Personalized Search Versus Personal ChoiceWritten by Kevin Kantola
Personalized search is a hot topic especially since Yahoo! and Microsoft have announced they are aggressively developing this service. Most likely, people will be leery of personalized search if they think that this is just be another way for companies to market to them. Search engine research has shown that there are typically two types of searchers: information seekers and buyers.
If personalized search is to work for information seekers, then instead of lots of targeted marketing, personalized search experience had better offer targeted information that person can use. A better information search experience without having to bypass a slew of commercial sites would appeal to information seeker.
What if you already have information you need or don't want any information, but just want to make an online purchase? For buyers, information-only sites are something to be by-passed in SERP's. If personalized search can deliver products and services buyer wants, and not just what marketers want to push before them, then buyers may find some value in personalized search.
Personalized search must involve personal choice if it is to succeed. The Big Brother and privacy issues need to be held to a minimum. Personalized search needs to be an option that can easily be turned on and off as desired. Personalized search should not be equated with limited choices. The person needs to feel that they are in control and not search engines. They also need to see real personal value in using this service.
What if a person is sometimes an information seeker and other times a buyer, or in matter of seconds they switch hats? How will personalized search accommodate this person? Will person have to toggle back and forth between a couple of different user profiles or click on and off a checkbox to switch between these two different forms of search? These are questions SE's will have to address in personalization.
Google Bombing or Legitimate SEO?Written by Mike Banks Valentine
Today I visited WebProWorld forums and stumbled across a topic "New Google Bombing Technique" and was startled to see that topic had been viewed over 22,000 times! It is by far most active of forums in "Search Engine Insider Reports" section.
This article is simply my response to that discussion thread and I hope it helps cool off heat being generated there. Google Bombing Discussion
The general gist of conversation suggests that appending a question mark ? or a pound sign # followed by a keyword phrase, to end of an embedded link in a web site could lead to ranking a site at top for that search phrase. An example is given of top rank for a particular phrase, then immediately forum members post their own URL's in discussion replies, using technique to link back to their own sites with their own targeted search terms in an attempt to gain advantage with technique, many times with odd or obscure terms. This "new" so-called "#Google-Bombing" technique is simply a routine SEO strategy that has been used for years by pros. When we optimize a site for a client, we include keywords wherever possible within visible page text. The top priority is ALWAYS page text and title tags. From there on, ALL uses of additional techniques are only incremental in value and don't dramatically affect ranking for targeted keyword phrases.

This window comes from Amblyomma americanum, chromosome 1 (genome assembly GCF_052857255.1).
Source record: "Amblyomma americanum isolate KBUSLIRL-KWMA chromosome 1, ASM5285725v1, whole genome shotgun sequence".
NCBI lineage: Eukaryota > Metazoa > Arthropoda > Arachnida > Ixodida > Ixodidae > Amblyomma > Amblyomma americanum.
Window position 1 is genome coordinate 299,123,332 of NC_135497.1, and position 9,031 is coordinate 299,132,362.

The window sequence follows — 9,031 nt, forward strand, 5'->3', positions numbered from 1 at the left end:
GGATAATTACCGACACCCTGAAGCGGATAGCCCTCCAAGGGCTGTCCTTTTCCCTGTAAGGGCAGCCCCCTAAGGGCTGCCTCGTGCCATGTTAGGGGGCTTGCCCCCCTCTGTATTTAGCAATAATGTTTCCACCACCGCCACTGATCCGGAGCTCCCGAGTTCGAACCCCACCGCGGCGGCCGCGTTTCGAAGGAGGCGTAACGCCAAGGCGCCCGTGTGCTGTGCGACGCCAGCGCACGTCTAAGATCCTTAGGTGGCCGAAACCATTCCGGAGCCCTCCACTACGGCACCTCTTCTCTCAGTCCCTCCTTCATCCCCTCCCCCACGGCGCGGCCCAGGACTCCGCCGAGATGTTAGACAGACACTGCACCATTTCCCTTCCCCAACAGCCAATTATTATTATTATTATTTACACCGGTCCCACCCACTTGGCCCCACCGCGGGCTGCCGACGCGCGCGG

I demonstrate ease of ranking for obscure terms on a page where I discuss foolishness of SEO guarantees by including phrase, "screeching camels" one time on page in visible text. Screeching Camels There are no keyword or description metatags on that page, yet it ranks number one at Google when you search for "Screeching Camels". That is not Google bombing. A one-time use of a keyword phrase on a page got this number one ranking for that phrase simply because it is an absurdly rare phrase. Use of irrelevant and misleading keyword phrase stuffing in keyword metatags, in comment tags <.!-- keyword stuffing --> (leading period used in examples to allow display without embedding links in HTML email) and in ridiculous "invisible text" (using text same color as background) got abusive and so search engines began to penalize those who did those things. They will always attempt to ban obsessive cheaters and keyword stuffing liars.
The ? and # technique has always been used legitimately for ?tracking-referrers, calling ?search-terms and #jump-links to take you to a named anchor within a page. Now obsessive webmasters are attempting to use technique to increase their own search engine rankings. Sometimes when I link OUT to a site, I append ?WebSite101 to tail end of URL simply to let them know where visitor came from (referrer) when they view their logs or use a traffic analysis or tracking service.